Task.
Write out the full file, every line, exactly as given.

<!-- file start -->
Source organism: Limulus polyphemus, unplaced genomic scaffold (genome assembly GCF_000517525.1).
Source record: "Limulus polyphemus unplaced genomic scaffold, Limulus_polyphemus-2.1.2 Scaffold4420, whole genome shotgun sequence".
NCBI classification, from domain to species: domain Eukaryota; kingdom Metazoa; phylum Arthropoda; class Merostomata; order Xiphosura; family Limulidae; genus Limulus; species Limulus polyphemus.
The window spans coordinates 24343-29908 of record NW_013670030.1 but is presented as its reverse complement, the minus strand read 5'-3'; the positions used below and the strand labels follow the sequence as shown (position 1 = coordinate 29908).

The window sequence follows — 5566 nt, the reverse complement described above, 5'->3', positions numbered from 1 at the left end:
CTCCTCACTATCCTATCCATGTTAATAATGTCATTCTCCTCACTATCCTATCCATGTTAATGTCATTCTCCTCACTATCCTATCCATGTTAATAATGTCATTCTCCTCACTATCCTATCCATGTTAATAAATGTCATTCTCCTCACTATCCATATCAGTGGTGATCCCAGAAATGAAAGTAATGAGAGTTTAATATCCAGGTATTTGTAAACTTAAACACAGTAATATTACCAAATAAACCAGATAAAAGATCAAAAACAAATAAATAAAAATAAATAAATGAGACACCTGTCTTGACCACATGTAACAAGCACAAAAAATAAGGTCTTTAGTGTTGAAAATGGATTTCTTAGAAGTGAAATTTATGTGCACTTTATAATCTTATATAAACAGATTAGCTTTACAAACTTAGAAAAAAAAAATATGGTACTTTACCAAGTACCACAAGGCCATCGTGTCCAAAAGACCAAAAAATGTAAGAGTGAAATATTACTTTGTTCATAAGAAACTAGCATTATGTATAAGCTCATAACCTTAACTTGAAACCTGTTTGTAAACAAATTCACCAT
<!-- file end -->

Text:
Source organism: Limulus polyphemus, unplaced genomic scaffold (genome assembly GCF_000517525.1).
Source record: "Limulus polyphemus unplaced genomic scaffold, Limulus_polyphemus-2.1.2 Scaffold4420, whole genome shotgun sequence".
NCBI classification, from domain to species: domain Eukaryota; kingdom Metazoa; phylum Arthropoda; class Merostomata; order Xiphosura; family Limulidae; genus Limulus; species Limulus polyphemus.
The window spans coordinates 24343-29908 of record NW_013670030.1 but is presented as its reverse complement, the minus strand read 5'-3'; the positions used below and the strand labels follow the sequence as shown (position 1 = coordinate 29908).

The window sequence follows — 5566 nt, the reverse complement described above, 5'->3', positions numbered from 1 at the left end:
CTCCTCACTATCCTATCCATGTTAATAATGTCATTCTCCTCACTATCCTATCCATGTTAATGTCATTCTCCTCACTATCCTATCCATGTTAATAATGTCATTCTCCTCACTATCCTATCCATGTTAATAAATGTCATTCTCCTCACTATCCATATCAGTGGTGATCCCAGAAATGAAAGTAATGAGAGTTTAATATCCAGGTATTTGTAAACTTAAACACAGTAATATTACCAAATAAACCAGATAAAAGATCAAAAACAAATAAATAAAAATAAATAAATGAGACACCTGTCTTGACCACATGTAACAAGCACAAAAAATAAGGTCTTTAGTGTTGAAAATGGATTTCTTAGAAGTGAAATTTATGTGCACTTTATAATCTTATATAAACAGATTAGCTTTACAAACTTAGAAAAAAAAAATATGGTACTTTACCAAGTACCACAAGGCCATCGTGTCCAAAAGACCAAAAAATGTAAGAGTGAAATATTACTTTGTTCATAAGAAACTAGCATTATGTATAAGCTCATAACCTTAACTTGAAACCTGTTTGTAAACAAATTCACCAT